Reward Issues in Financial Services

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Reward Issues in Financial Services
Jonathan Chapman
Jonathan Chapman explains how banking remuneration is changing

The context for reform
“Excessive risk taking in the financial services industry… has contributed to the failure of financial undertakings”………”Whilst not the main cause of the financial crises that unfolded……there is widespread consensus that inappropriate remuneration practices…also induced excessive risk taking” European Commission 2009.

In the UK, the Financial Services Authority (FSA), the independent body that regulates the financial services industry, has introduced a new regulatory rule to apply to larger banks and building societies, namely that "a firm must establish, implement and maintain remuneration policies, procedures and practices that are consistent with and promote effective risk management". This rule is supported by a range of evidential provisions which were set out in a code of remuneration practice.
At the same time we have seen unprecedented interest in the pay of bankers from politicians, media, the public and investors. In this context, reform seems inevitable.

What is happening?
Financial services firms are all proactively examining their reward structures in a way not seen before. This is readily apparent from research currently underway at Cranfield School of Management. However, what is not yet clear to me is the extent to which this activity and the increased external scrutiny of these firms will lead to lasting change in reward structures in the sector; or whether the effect is transitory and practices in the long run will remain relatively unchanged. The initial findings of the research point to how strong are institutional pressures to maintain the status quo and these will be hard to break.

I see three main areas where the banks are focusing their attention:

Governance
– The extent to which financial services remuneration committees will be able to focus their work solely on the reward of the executives appears to have changed. They are now increasingly looking down the organisation, especially to the roles and individuals who can take large amounts of risk on behalf of the organisation. This deeper examination is not just about setting the firm’s overall reward philosophy, although this is important, but examining in detail how lower level reward structures are aligned with the firm’s risk appetite. In addition, firms are putting in place more formal structured governance of lower level reward, with committees reporting back to the firm’s overall remuneration committee.

Performance measurement
- There is increasingly a shift from measuring performance for bonus purposes based on revenue to profit. In addition, more sophisticated ways of adjusting profits made for the risk taken are being examined so that this can be considered in remuneration decisions throughout the firm. Profit measurement itself is likely to be much more prudent, especially around product valuations and adjustments of prices to take into account concerns over product liquidity. Increased provisions are being taken or conservative marking to market policies are being used in the calculation of profits used in bonus pools. Finally, whilst large numbers of firms use balanced scorecard type measurement systems, the significance of behavioural measures in these systems will rise in importance, especially individual’s compliance with risk management procedures.  The common historical practice of solely focussing on financial performance of sales and trading staff for bonus purposes is being adjusted to take more account of poor compliance records or risk limit breaches, even where star profit generating employees are concerned.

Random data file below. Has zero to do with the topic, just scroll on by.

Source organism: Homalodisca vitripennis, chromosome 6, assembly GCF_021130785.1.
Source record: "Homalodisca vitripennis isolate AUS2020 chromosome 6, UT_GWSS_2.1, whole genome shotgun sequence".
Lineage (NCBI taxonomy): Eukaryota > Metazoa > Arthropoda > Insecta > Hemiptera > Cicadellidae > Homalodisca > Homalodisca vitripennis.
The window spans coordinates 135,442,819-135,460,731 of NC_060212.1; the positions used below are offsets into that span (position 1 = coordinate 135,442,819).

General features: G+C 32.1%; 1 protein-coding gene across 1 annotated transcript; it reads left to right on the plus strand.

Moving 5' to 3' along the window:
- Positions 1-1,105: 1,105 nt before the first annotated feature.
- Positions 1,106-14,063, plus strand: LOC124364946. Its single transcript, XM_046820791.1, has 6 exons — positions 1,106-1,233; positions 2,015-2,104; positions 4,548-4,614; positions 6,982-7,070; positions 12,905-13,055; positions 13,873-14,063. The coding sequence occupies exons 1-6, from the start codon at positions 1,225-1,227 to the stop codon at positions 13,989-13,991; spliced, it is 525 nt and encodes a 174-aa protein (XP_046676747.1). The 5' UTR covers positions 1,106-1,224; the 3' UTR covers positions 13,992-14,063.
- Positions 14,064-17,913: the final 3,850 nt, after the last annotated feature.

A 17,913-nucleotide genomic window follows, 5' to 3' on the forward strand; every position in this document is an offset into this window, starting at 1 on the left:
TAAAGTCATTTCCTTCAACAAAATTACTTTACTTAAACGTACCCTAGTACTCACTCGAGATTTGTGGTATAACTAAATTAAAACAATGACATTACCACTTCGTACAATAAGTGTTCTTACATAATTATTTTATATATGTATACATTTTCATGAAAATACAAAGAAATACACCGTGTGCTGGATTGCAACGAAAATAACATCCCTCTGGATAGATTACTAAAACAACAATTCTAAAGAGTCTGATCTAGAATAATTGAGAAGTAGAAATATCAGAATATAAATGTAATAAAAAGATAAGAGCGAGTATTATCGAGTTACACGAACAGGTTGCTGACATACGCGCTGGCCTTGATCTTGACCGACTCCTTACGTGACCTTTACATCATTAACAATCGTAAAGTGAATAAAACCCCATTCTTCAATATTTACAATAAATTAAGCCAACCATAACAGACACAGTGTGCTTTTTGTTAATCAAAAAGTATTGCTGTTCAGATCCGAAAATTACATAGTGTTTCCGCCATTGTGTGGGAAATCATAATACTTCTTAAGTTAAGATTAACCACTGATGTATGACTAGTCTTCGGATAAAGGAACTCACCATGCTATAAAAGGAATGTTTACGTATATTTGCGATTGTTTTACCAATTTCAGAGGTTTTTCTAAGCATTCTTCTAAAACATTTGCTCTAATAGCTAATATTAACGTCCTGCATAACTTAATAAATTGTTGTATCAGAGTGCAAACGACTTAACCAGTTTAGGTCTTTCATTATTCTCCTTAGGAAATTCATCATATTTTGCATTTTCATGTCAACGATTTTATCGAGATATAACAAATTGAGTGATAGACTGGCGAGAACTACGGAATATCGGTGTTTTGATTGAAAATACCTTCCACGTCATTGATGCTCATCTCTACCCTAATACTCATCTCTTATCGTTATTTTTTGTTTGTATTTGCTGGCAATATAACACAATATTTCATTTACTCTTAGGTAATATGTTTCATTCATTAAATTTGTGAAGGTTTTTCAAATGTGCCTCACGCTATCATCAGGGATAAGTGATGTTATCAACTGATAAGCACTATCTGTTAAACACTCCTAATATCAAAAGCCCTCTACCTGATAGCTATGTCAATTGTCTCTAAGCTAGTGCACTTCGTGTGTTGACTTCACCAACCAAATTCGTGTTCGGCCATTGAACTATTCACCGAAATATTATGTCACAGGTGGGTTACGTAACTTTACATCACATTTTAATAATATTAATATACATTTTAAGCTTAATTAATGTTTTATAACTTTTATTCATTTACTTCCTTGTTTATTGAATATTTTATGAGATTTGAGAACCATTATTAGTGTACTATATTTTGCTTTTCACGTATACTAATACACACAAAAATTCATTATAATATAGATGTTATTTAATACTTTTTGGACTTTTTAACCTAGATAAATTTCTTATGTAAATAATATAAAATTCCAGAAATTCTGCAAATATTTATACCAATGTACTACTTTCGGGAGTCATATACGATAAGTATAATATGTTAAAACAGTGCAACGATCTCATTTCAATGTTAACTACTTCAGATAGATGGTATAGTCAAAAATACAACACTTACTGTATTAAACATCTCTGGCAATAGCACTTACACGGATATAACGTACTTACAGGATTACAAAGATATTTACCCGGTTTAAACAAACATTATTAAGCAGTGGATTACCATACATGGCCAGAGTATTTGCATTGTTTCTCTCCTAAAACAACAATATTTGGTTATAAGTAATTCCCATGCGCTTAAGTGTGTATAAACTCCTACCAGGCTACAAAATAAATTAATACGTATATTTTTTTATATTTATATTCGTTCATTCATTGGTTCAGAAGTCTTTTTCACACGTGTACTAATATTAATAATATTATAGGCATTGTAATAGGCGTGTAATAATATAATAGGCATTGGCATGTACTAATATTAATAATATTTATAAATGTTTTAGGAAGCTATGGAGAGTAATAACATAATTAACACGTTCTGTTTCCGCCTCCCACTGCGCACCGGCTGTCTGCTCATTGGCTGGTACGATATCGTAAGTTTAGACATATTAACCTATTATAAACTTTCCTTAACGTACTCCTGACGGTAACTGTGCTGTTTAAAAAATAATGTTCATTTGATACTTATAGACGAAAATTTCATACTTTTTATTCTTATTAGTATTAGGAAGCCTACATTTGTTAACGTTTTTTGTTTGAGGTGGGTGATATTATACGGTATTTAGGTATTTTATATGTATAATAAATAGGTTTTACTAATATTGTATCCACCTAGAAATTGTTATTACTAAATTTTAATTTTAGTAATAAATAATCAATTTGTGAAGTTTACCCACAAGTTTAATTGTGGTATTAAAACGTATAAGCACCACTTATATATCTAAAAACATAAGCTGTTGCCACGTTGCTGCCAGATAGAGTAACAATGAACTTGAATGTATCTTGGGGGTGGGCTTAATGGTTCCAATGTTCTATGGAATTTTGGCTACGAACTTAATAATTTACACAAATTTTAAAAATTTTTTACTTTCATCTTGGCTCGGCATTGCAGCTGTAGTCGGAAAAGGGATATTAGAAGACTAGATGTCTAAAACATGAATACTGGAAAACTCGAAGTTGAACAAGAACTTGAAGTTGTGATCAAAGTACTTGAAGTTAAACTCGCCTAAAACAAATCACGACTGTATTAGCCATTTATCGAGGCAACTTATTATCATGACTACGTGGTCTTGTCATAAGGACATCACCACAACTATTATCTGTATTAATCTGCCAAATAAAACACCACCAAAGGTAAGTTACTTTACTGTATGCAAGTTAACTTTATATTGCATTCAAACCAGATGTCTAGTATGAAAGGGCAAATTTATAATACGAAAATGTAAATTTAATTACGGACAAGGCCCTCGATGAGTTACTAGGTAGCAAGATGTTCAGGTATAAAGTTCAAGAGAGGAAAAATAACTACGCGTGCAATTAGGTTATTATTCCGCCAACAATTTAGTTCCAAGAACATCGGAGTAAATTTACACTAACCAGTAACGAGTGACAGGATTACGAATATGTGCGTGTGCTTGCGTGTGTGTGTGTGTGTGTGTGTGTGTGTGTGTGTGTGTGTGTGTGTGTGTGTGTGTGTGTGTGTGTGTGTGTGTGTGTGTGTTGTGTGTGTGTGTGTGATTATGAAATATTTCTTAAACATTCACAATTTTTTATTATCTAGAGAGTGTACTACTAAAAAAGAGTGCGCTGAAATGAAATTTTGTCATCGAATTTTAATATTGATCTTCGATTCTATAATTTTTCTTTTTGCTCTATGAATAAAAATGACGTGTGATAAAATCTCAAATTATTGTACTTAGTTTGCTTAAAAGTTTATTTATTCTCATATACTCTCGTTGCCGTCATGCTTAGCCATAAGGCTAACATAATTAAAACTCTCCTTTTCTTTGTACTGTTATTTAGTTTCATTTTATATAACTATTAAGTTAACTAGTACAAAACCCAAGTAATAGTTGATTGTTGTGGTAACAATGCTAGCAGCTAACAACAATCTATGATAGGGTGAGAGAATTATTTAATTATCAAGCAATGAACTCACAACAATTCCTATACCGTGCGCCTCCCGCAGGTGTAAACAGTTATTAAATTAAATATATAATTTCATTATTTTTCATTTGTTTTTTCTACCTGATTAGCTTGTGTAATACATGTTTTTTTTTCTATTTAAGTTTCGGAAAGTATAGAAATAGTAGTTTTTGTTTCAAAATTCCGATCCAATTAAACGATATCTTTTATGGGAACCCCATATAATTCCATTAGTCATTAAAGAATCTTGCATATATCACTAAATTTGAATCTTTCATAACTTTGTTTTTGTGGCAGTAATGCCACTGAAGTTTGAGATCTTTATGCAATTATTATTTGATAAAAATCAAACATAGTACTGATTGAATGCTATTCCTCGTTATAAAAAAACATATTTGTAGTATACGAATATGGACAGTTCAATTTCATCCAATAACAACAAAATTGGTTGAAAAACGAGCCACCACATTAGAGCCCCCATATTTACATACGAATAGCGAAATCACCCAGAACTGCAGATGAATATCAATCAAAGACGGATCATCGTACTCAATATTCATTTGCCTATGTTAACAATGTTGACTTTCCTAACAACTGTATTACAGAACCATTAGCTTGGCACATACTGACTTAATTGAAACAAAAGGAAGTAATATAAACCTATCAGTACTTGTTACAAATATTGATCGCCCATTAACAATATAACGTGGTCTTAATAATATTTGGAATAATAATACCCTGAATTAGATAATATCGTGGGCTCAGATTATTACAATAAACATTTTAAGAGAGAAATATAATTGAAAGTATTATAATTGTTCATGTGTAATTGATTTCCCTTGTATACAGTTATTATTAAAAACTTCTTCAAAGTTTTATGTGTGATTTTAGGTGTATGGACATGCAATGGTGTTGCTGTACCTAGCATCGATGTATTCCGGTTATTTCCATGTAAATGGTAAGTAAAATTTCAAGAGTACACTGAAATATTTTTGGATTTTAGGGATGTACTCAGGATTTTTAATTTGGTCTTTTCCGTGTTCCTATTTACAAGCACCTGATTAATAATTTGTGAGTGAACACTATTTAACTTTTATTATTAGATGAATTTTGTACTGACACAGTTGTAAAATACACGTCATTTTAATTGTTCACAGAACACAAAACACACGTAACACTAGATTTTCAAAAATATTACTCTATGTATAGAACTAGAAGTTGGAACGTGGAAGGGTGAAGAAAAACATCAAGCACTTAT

Changes in pay structures - A number of banks have already adjusted their reward mix (the relative proportions of fixed and variable reward making up total remuneration), paying higher base salaries and lower bonuses. Deferral of bonuses may, if regulatory and political pressure wins through, become a feature of reward packages. Even clawbacks of previously earned bonuses are being discussed, although there are a number of legal and practical issues involved.

What does this mean for other sectors?
The signs are that any changes occurring will impact on other sectors:
  • The Financial Reporting Council is reviewing the combined code, which covers remuneration issues, in light of the financial crises. The aim is to see whether there are any universal lessons to be learnt. This may lead to wider recommendations on remuneration governance applicable to all firms covered by the code.
  • Many members of both full boards and remuneration committees sit both on financial services and non financial services committees. By their influence, they will potentially spread practice wider.
  • Reward management is a very institutional profession. Practices are spread across the industry through benchmarking, conferences and consultants’ advice, which may mean practices gaining wide acceptance outside of financial services.
A significant time of reflection and debate is underway in this area. Time will tell whether lasting change will really occur. 

Jonathan Chapman is a FME Teaching Fellow at Cranfield School of Management.  He has over 15 years’ experience in the financial services industry, having worked for the FSA as a banking and securities regulator, risk manager and more recently as a member of the FSA’s senior management team as Head of Organisational Development, Reward and Industry Training, and Director of Financial Capability.

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